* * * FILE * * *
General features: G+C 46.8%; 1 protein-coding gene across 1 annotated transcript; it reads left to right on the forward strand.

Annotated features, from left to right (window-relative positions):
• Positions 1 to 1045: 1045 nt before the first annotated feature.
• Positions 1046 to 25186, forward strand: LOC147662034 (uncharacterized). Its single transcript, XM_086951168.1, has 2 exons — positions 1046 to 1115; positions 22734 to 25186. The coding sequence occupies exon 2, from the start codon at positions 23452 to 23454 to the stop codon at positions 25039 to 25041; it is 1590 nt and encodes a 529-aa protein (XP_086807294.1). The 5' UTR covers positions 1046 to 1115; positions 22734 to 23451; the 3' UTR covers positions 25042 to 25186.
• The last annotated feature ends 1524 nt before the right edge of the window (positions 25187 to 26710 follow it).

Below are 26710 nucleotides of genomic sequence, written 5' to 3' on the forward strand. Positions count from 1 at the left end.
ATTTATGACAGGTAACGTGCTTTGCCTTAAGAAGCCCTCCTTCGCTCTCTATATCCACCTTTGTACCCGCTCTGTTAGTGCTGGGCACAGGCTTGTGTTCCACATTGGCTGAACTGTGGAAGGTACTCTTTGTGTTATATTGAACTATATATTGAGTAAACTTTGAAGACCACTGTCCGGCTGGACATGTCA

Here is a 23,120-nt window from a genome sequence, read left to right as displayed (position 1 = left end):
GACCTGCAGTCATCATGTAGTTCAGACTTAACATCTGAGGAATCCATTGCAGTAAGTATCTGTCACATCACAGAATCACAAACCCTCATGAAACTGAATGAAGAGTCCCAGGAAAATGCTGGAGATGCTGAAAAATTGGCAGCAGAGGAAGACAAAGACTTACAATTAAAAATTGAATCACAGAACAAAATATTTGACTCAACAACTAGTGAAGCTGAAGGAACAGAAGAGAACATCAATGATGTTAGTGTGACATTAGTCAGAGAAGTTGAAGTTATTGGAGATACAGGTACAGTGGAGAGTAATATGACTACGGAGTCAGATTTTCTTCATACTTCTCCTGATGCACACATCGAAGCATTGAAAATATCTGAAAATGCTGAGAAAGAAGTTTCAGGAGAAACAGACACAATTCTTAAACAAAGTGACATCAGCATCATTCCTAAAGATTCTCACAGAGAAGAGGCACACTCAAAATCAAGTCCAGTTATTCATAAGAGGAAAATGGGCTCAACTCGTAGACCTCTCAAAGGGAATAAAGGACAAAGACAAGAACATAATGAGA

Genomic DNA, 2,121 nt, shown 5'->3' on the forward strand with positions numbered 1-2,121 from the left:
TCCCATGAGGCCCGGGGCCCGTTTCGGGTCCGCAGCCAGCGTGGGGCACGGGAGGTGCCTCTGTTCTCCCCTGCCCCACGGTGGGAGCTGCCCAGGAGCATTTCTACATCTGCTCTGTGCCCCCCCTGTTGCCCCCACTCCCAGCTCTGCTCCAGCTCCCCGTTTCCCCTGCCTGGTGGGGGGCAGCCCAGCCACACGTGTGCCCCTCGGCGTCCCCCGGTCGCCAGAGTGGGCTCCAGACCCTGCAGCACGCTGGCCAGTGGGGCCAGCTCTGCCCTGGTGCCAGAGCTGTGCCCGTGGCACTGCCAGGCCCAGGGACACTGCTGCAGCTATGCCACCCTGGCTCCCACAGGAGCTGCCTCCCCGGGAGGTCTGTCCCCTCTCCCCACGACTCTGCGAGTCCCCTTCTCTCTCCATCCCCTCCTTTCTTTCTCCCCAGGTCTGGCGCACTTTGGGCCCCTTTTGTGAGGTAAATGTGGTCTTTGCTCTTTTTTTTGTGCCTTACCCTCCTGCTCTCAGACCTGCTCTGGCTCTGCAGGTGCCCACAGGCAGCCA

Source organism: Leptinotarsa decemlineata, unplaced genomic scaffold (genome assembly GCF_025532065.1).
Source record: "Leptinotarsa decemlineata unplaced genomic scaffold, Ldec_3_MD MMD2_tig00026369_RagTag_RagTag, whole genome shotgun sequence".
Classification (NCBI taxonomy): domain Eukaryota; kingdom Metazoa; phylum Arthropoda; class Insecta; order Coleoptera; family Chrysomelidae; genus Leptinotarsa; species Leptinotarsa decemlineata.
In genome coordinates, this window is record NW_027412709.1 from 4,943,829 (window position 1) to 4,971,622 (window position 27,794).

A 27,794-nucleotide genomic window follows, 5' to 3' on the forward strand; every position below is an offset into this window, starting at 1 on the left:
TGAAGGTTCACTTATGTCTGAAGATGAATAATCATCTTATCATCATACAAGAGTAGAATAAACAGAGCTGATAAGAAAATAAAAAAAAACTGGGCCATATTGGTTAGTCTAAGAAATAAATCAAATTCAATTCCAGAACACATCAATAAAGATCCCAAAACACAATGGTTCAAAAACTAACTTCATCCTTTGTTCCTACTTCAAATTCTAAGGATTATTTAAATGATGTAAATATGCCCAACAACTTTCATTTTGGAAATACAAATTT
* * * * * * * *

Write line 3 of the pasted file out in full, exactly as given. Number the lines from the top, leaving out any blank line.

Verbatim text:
• Positions 1 to 1045: 1045 nt before the first annotated feature.